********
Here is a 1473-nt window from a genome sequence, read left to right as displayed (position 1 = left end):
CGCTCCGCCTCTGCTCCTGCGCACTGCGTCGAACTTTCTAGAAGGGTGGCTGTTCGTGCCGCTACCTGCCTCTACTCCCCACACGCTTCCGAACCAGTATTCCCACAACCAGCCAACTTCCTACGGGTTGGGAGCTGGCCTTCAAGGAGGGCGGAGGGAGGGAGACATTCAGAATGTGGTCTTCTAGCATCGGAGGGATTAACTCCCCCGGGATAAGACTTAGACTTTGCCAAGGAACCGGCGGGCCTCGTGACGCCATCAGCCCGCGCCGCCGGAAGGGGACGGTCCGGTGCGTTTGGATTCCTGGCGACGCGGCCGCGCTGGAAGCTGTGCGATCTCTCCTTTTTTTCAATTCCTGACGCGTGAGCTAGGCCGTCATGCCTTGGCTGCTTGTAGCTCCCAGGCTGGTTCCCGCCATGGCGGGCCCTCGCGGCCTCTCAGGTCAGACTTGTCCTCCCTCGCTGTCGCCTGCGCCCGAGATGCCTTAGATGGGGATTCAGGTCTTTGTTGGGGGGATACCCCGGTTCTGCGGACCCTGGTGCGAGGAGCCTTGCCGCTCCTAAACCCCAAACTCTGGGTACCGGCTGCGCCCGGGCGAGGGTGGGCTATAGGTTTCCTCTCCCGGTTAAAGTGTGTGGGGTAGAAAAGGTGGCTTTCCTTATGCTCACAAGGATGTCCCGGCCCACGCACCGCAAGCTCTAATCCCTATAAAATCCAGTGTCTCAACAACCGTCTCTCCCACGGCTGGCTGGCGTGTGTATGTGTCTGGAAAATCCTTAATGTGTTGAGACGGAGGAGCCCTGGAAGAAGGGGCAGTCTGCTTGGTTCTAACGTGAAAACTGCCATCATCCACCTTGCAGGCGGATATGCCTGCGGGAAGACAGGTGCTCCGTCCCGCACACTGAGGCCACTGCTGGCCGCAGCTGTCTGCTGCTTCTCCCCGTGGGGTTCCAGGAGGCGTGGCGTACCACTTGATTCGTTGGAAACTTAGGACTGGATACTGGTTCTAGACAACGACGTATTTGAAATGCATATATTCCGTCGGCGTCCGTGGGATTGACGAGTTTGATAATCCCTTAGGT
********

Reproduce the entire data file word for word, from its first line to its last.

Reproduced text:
Here is a 1473-nt window from a genome sequence, read left to right as displayed (position 1 = left end):
CGCTCCGCCTCTGCTCCTGCGCACTGCGTCGAACTTTCTAGAAGGGTGGCTGTTCGTGCCGCTACCTGCCTCTACTCCCCACACGCTTCCGAACCAGTATTCCCACAACCAGCCAACTTCCTACGGGTTGGGAGCTGGCCTTCAAGGAGGGCGGAGGGAGGGAGACATTCAGAATGTGGTCTTCTAGCATCGGAGGGATTAACTCCCCCGGGATAAGACTTAGACTTTGCCAAGGAACCGGCGGGCCTCGTGACGCCATCAGCCCGCGCCGCCGGAAGGGGACGGTCCGGTGCGTTTGGATTCCTGGCGACGCGGCCGCGCTGGAAGCTGTGCGATCTCTCCTTTTTTTCAATTCCTGACGCGTGAGCTAGGCCGTCATGCCTTGGCTGCTTGTAGCTCCCAGGCTGGTTCCCGCCATGGCGGGCCCTCGCGGCCTCTCAGGTCAGACTTGTCCTCCCTCGCTGTCGCCTGCGCCCGAGATGCCTTAGATGGGGATTCAGGTCTTTGTTGGGGGGATACCCCGGTTCTGCGGACCCTGGTGCGAGGAGCCTTGCCGCTCCTAAACCCCAAACTCTGGGTACCGGCTGCGCCCGGGCGAGGGTGGGCTATAGGTTTCCTCTCCCGGTTAAAGTGTGTGGGGTAGAAAAGGTGGCTTTCCTTATGCTCACAAGGATGTCCCGGCCCACGCACCGCAAGCTCTAATCCCTATAAAATCCAGTGTCTCAACAACCGTCTCTCCCACGGCTGGCTGGCGTGTGTATGTGTCTGGAAAATCCTTAATGTGTTGAGACGGAGGAGCCCTGGAAGAAGGGGCAGTCTGCTTGGTTCTAACGTGAAAACTGCCATCATCCACCTTGCAGGCGGATATGCCTGCGGGAAGACAGGTGCTCCGTCCCGCACACTGAGGCCACTGCTGGCCGCAGCTGTCTGCTGCTTCTCCCCGTGGGGTTCCAGGAGGCGTGGCGTACCACTTGATTCGTTGGAAACTTAGGACTGGATACTGGTTCTAGACAACGACGTATTTGAAATGCATATATTCCGTCGGCGTCCGTGGGATTGACGAGTTTGATAATCCCTTAGGT